However, this Christmas I made the decision that I am now going to collect all the films in which Bowie has acted in on DVD. This is easier said than done because I have to devise inclusion and exclusion criteria as to where I will draw a line as to what to buy. Thankfully, being a Bowie-obsessive I already had a lot of his non-musical acting appearances in my DVD collection already. For instance, I have many different versions of his best film (The Man Who Fell To Earth, 1976) on DVD including the 4-disc 40th Anniversary Collector’s Edition. I also have DVDs of other films in my collection that I like but which I bought because I liked the film rather than bought it because Bowie starred in it (i.e., Merry Christmas Mr. Lawrence [1983], The Hunger [1983], Basquiat [1996], The Prestige [2006]). I also have DVD films that I bought for my children (when they were younger) but did so because Bowie was in it (Labyrinth [1986], The Snowman [1982]). Also, back in 2016, I treated myself to a boxset of films and television programmes (Dissent and Disruption)  directed by Alan Clarke. One of the reasons I bought it (but not the only reason) was that it featured Bowie’s lead role performance in the BBC drama Baal. I also got a Bowie film boxset from my partner for Christmas that featured three Bowie films that weren’t in my collection already (i.e., Absolute Beginners [1986], Just A Gigolo [1978], and Into The Night [1985]). The other notable acting performance by Bowie that I already had in DVD was his brilliant cameo appearance in Ricky Gervais’ comedy Extras (2006).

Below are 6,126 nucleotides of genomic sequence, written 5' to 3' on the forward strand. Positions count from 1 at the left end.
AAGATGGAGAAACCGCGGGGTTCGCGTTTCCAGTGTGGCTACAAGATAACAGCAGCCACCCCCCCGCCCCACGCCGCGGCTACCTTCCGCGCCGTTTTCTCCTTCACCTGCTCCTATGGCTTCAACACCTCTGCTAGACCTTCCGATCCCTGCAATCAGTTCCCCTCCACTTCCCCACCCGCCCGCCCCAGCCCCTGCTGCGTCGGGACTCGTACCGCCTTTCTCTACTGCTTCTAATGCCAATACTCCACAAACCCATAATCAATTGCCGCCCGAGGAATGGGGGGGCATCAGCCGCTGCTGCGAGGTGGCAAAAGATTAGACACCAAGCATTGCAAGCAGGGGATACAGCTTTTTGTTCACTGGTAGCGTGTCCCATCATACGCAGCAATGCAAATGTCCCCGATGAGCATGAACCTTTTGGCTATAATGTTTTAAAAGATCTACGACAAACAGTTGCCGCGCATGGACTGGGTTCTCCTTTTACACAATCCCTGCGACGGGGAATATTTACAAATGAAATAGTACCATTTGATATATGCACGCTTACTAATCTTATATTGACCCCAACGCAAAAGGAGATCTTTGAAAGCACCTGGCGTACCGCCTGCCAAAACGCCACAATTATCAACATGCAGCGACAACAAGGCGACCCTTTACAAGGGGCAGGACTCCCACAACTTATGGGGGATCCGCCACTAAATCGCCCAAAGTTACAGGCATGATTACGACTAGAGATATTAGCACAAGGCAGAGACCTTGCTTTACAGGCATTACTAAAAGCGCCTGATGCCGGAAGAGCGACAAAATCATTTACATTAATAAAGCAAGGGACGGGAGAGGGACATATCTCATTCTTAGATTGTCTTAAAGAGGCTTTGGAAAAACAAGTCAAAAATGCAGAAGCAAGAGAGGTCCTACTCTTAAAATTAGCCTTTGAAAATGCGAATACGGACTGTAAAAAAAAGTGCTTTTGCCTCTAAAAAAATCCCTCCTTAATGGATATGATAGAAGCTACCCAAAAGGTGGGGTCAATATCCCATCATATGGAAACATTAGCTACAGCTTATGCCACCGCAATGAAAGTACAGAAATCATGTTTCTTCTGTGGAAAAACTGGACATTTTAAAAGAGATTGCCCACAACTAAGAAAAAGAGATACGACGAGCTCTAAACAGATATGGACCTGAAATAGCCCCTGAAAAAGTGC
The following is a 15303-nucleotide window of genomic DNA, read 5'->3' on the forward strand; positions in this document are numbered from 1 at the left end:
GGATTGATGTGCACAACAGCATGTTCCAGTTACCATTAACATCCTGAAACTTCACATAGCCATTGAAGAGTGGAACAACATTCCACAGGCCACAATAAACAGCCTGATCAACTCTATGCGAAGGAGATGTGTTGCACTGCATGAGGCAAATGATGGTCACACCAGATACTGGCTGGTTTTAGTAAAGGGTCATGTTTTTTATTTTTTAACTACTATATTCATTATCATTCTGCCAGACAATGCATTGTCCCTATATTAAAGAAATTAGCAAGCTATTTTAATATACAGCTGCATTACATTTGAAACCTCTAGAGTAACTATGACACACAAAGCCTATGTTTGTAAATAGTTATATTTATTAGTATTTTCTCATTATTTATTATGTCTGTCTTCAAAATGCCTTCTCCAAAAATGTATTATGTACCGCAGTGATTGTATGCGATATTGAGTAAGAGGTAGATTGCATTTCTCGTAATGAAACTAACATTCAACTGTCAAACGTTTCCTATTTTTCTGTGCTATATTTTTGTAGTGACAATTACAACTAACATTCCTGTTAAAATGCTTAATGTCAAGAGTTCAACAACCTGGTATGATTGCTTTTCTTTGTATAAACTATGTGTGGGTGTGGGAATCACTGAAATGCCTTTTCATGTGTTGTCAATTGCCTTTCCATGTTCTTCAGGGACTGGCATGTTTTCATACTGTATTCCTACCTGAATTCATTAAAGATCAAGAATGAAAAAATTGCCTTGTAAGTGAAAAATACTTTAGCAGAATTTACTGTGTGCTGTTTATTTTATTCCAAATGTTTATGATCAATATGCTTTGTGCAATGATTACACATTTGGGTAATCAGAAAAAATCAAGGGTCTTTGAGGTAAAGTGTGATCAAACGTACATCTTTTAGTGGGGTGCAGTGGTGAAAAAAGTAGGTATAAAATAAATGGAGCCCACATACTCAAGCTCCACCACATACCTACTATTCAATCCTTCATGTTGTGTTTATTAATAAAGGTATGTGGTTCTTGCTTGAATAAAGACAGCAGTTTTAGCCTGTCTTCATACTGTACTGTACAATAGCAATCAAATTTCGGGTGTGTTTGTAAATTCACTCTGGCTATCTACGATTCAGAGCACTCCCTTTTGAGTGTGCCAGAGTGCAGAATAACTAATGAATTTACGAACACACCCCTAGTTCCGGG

So what to buy next? I know I’m going to end up buying films that I will watch but won’t particularly or necessarily enjoy (unfortunately one of the real downsides of being an obsessive completist but something that we completists take in our stride). One of my rules is that I will only buy the DVDs if I can get them cheaply (i.e., under £10 and preferably less). So in the past week or so I have ordered the following films via Amazon (all pre-owned): The Last Temptation of Christ (1988), Gunfighters Revenge (1998; aka Gunslingers Revenge), Everyone Love’s Sunshine (1999; aka B.U.S.T.E.D.), The Linguini Incident (1991), August (2008; aka Landshark), and Mr. Rice’s Secret (2000). I got all of these really inexpensively from the cheapest at £1.24 to £7.91. I also picked up the complete TV boxset of Series 2 of The Hunger (1999-2000) which features one episode with Bowie in it as well as other episodes of him as narrator (£3.49).